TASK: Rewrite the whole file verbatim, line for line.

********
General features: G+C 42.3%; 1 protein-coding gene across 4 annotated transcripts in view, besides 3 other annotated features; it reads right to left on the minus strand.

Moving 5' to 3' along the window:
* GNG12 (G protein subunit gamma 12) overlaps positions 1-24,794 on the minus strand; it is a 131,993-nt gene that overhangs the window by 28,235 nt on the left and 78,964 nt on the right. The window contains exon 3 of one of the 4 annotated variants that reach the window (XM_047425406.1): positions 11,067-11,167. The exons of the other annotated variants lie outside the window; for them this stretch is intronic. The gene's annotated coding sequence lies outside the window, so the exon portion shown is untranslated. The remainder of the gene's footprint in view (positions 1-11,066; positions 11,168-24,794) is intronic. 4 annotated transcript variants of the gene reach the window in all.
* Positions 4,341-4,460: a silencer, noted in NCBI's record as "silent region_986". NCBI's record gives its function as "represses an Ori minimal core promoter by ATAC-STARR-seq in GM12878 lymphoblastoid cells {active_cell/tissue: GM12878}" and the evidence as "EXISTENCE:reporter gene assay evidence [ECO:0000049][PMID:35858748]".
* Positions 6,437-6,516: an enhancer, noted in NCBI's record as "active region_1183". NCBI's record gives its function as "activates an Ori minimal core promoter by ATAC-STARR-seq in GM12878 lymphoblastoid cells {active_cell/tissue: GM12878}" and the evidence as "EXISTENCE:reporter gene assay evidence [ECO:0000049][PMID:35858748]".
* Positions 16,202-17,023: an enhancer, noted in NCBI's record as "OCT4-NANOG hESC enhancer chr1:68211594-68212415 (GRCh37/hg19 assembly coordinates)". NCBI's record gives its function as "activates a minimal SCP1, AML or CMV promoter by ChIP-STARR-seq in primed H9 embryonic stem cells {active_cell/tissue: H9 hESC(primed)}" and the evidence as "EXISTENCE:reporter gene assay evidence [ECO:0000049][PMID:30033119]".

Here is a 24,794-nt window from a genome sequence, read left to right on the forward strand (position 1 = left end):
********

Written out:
General features: G+C 42.3%; 1 protein-coding gene across 4 annotated transcripts in view, besides 3 other annotated features; it reads right to left on the minus strand.

Moving 5' to 3' along the window:
* GNG12 (G protein subunit gamma 12) overlaps positions 1-24,794 on the minus strand; it is a 131,993-nt gene that overhangs the window by 28,235 nt on the left and 78,964 nt on the right. The window contains exon 3 of one of the 4 annotated variants that reach the window (XM_047425406.1): positions 11,067-11,167. The exons of the other annotated variants lie outside the window; for them this stretch is intronic. The gene's annotated coding sequence lies outside the window, so the exon portion shown is untranslated. The remainder of the gene's footprint in view (positions 1-11,066; positions 11,168-24,794) is intronic. 4 annotated transcript variants of the gene reach the window in all.
* Positions 4,341-4,460: a silencer, noted in NCBI's record as "silent region_986". NCBI's record gives its function as "represses an Ori minimal core promoter by ATAC-STARR-seq in GM12878 lymphoblastoid cells {active_cell/tissue: GM12878}" and the evidence as "EXISTENCE:reporter gene assay evidence [ECO:0000049][PMID:35858748]".
* Positions 6,437-6,516: an enhancer, noted in NCBI's record as "active region_1183". NCBI's record gives its function as "activates an Ori minimal core promoter by ATAC-STARR-seq in GM12878 lymphoblastoid cells {active_cell/tissue: GM12878}" and the evidence as "EXISTENCE:reporter gene assay evidence [ECO:0000049][PMID:35858748]".
* Positions 16,202-17,023: an enhancer, noted in NCBI's record as "OCT4-NANOG hESC enhancer chr1:68211594-68212415 (GRCh37/hg19 assembly coordinates)". NCBI's record gives its function as "activates a minimal SCP1, AML or CMV promoter by ChIP-STARR-seq in primed H9 embryonic stem cells {active_cell/tissue: H9 hESC(primed)}" and the evidence as "EXISTENCE:reporter gene assay evidence [ECO:0000049][PMID:30033119]".

Here is a 24,794-nt window from a genome sequence, read left to right on the forward strand (position 1 = left end):